|System: PC, X360, PS3||Review Rating Legend|
|Dev: Gearbox||1.0 - 1.9 = Avoid||4.0 - 4.4 = Great|
|Pub: Ubisoft||2.0 - 2.4 = Poor||4.5 - 4.9 = Must Buy|
|Release: Oct. 7, 2008||2.5 - 2.9 = Average||5.0 = The Best|
|Players: 1-24||3.0 - 3.4 = Fair|
|ESRB Rating: Mature||3.5 - 3.9 = Good|
Individual controls are of the standard first-person shooter variety. There isnt a prone position, but there is a Dig in feature, which is the same key used to get up against cover; takes some getting used to. At first, figuring out exactly how the character can be moved behind cover is a trial and error experience. But, once mastered, moving between cover and taking out enemies becomes fast-paced and second-nature.
Hells Highway also boasts an action camera feature that slows down time and lets the player experience the excessively brutal part of war: dismemberment. For example, if you throw a grenade in the middle of a group of enemy soldiers, if the damage is serious enough, the camera will slow down and let you experience slow-motion carnage. The action camera also comes into play when the player manages to get a head shot, but, luckily, the realism isnt completely disregarded, as the enemy soldiers head does stay attached to his body. Typically, bullet-time-like features are more common in science-fiction shooters, but Gearbox has managed to bring it to the historical shooter fairly well. It doesnt occur too often to be annoying, but when it does happen, it does provide a bit of satisfaction. And, the best part is, there is an option to turn it off, so if it isnt your thing, it doesnt have to be present.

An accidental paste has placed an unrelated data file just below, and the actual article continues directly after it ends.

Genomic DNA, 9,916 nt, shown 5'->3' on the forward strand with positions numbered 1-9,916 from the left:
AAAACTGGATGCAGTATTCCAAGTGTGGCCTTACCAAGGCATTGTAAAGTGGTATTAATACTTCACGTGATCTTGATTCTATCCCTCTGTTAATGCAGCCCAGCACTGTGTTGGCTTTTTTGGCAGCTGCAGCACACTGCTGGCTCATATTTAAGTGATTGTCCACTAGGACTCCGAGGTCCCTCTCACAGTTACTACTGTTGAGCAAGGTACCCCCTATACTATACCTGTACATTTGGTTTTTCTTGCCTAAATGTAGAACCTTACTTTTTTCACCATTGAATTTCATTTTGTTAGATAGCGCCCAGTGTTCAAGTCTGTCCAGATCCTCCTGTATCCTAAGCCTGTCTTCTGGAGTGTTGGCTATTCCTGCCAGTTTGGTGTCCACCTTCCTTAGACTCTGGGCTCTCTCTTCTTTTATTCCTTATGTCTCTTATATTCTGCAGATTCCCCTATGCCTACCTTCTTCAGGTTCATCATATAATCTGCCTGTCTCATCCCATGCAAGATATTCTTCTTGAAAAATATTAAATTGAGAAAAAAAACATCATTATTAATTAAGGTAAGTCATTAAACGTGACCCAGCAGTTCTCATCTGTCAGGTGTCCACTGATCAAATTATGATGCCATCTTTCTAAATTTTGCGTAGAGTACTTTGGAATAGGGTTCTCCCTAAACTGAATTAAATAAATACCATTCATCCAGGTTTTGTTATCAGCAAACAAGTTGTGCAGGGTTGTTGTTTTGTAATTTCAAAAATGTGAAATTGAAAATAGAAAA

The multiplayer component to Hells Highway drops the squad-based A.I. in favor of a more traditional FPS experience. Players can join multiplayer matches of up to 24 and duke it out in attack/defend scenarios that span across a healthy number of unique maps. This portion of the game is setup to allow for squad-based combat by placing each player into one of four squads and then assigning a squad leader. There is in-game VOIP available to help create unity among the players, but its effectiveness depends on the players willingness to use it. Tanks do play a role in the multiplayer, as the attacking team is issued the use of one to help make the push for the flags.
There are some drawbacks to the multiplayer, however, in that it is extremely buggy. Player animations will often do strange things, making players stand and move in odd poses, creating a laugh about the first 20 times its seen, but becoming bothersome after that. Using cover doesnt always seem to work either, as getting close to an edge almost always exposes enough to be shot and killed easily. Map designs are pretty standard and dont offer the same effect that the single-player environments do, making it appear as if the developers didnt put much time or effort into them. Furthermore, finding a nicely populated game without a lot of lag can be a difficult task. If its this hard to just find a match to participate in, the rest of the experience certainly doesnt make up for it.
Hells Highway multiplayer component has all the evidence of a rush job. And, a lot of its success and enjoyment depends on the people youre playing with. Nevertheless, Gearbox could certainly patch the game and provide a more stable foundation, but until then, there are better World War II multiplayer games available.
Fans of the series shouldnt be disappointed by what Gearbox has done with Hells Highway. The focus for these titles has always been on the single-player campaign, plot, and characters, and all these things come together quite nicely. The player will find that Hells Highway offers an enjoyable experience from start to finish despite its less than perfect execution. While the multiplayer has potential, in its current state it has far too many issues to be a consistently fun endeavor. Therefore, if youre planning on seeing the Brothers in Arms story through to the end, Hells Highway is a must buy. If youre a newcomer to the series, its recommended that you play the first two before delving into this one, as youll miss out on the developed story up to that point. If youre looking for a new World War II multiplayer experience, it would be best to skip over Hells Highway and wait for something a little more multiplayer-oriented.
CCC Freelance Writer